“Patented zero loss technology lets you share your main VHF antenna with both the VHF and AIS. Compatible with transponders and receivers.”
An AIS receiver or transponder requires a VHF antenna. However, Digital Yacht’s new SPL2000 VHF AIS splitter allows an existing antenna to be used for both the AIS and VHF (DSC) and even with an AM/FM radio. Unlike most simple VHF splitters, the SPL2000 can also be used with a class B transponder system. It also incorporates special circuitry to ensure safe operation of the two transmitting devices.
The unit has four simple connections – one input for the main VHF antenna and then outputs for the AIS receiver/transponder, DSC VHF as well as an optional car radio output. It utilises Digital Yacht’s new, patented, ZeroLossTM technology, to ensure the very best possible reception and transmission from all devices. Most importantly it is also fail safe. This means should the unit ever stop working or lose power, it will not affect the main VHF operation. Until now, Digital Yacht, have recommended a dedicated antenna for a receiver or transponder. However, with the new this new ZeroLoss ™ technology, we can now offer a solution that greatly simplifies installation whilst maintaining performance.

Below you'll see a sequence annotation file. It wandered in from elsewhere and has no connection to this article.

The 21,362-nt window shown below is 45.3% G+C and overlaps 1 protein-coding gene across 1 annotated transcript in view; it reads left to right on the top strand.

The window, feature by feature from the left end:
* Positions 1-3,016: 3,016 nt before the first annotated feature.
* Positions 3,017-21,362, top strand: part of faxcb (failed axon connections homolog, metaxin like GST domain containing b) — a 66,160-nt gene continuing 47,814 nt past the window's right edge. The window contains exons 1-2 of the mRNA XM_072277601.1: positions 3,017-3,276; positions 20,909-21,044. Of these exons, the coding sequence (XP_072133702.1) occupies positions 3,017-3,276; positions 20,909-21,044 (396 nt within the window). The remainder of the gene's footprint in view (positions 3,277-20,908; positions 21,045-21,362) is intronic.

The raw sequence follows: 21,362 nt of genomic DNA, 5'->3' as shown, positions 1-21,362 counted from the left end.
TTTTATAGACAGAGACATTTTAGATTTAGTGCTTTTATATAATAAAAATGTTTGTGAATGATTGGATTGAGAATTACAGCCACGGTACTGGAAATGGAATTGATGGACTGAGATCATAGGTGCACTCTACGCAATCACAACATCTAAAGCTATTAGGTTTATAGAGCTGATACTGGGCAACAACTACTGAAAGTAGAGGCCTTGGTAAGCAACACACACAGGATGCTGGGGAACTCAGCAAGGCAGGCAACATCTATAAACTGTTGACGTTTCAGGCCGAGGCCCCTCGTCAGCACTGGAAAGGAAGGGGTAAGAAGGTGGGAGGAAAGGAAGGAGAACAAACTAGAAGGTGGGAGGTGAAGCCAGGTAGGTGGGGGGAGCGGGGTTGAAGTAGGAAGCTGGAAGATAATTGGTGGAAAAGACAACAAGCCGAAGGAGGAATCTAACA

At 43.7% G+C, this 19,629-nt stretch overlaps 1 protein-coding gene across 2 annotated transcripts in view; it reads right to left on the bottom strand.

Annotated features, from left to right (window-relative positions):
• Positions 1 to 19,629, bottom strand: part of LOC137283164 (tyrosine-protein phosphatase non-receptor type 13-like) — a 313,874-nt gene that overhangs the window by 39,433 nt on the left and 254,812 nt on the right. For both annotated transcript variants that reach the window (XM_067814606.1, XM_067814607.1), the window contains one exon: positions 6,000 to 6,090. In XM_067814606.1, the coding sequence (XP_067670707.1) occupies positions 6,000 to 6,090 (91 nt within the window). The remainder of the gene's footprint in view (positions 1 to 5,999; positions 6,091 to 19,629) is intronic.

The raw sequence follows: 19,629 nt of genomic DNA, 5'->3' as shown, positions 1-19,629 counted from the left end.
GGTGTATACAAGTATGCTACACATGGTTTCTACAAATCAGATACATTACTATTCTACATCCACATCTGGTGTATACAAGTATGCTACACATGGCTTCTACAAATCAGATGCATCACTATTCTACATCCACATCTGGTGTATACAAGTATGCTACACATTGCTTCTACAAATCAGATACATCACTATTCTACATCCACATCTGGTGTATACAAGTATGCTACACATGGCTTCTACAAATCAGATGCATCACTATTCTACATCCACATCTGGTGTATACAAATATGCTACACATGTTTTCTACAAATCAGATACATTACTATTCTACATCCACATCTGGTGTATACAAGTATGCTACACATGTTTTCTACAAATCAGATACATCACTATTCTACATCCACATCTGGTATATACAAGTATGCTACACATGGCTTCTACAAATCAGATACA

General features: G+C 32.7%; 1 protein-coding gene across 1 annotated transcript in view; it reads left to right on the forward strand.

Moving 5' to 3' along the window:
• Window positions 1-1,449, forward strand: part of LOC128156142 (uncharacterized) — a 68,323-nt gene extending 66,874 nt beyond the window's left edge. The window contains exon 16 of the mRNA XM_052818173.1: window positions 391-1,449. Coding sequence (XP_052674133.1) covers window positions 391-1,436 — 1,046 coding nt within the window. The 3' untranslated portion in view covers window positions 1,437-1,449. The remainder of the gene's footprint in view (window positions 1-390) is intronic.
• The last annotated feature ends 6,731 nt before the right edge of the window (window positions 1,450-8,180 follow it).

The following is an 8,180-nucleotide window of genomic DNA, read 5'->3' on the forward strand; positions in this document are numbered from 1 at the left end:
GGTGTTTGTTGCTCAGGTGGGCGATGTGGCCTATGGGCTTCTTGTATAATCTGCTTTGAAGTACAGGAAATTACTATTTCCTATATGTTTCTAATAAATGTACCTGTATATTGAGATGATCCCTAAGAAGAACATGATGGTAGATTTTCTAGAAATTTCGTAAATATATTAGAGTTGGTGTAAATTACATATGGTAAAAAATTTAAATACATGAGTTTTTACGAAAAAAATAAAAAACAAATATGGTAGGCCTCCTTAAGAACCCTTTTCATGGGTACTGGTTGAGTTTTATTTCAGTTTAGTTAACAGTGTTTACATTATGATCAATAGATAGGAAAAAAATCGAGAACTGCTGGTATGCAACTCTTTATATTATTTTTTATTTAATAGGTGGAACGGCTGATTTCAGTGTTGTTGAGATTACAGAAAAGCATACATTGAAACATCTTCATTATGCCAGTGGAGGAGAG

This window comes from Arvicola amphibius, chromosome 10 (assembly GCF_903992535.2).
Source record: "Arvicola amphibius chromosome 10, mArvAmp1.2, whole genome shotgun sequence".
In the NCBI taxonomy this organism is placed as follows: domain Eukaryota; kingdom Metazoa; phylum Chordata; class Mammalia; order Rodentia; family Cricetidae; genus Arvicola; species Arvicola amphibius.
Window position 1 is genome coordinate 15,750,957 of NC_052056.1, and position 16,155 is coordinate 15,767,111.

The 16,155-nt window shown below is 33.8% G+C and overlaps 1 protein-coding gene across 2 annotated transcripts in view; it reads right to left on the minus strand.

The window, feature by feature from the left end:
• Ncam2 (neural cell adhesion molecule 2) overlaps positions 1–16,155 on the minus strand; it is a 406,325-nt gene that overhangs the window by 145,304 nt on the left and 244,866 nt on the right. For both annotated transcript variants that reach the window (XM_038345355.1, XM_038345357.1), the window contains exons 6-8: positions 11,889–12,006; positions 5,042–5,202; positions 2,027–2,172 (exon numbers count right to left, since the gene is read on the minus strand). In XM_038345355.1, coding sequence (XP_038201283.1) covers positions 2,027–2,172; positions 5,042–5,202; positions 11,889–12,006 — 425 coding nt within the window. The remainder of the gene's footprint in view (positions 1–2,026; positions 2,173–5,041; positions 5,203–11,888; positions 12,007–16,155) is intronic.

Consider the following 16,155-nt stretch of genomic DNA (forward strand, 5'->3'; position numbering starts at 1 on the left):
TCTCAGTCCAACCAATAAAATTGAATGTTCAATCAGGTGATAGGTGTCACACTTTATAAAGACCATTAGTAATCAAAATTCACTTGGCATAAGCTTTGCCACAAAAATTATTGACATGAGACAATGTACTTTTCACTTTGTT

The unit is waterproof and matches the aesthetics of the current range of transponders and receivers, so can easily be integrated into any vessel. It is suitable for operation on 12V or 24V systems. Three LEDs show the status of the SPL2000. LEDs indicate when the unit is powered correctly; and also when the AIS or VHF transmits.
“An easy to install Class B AIS transponder with plug ‘n play NMEA 2000 interface. Built in GPS antenna and ideal for use on smaller yachts and boats like RIBs and center consoles.”
“Entry level AIS Transponder with industry standard NMEA0183 interface and internal GPS antenna that makes installation aboard smaller fibreglass (GRP) boats much quicker and easier.”
“The AIT2000 uses the latest AIS Transponder technology to squeeze more performance and interfacing options in to a housing that is half the size of our previous generation transponder.”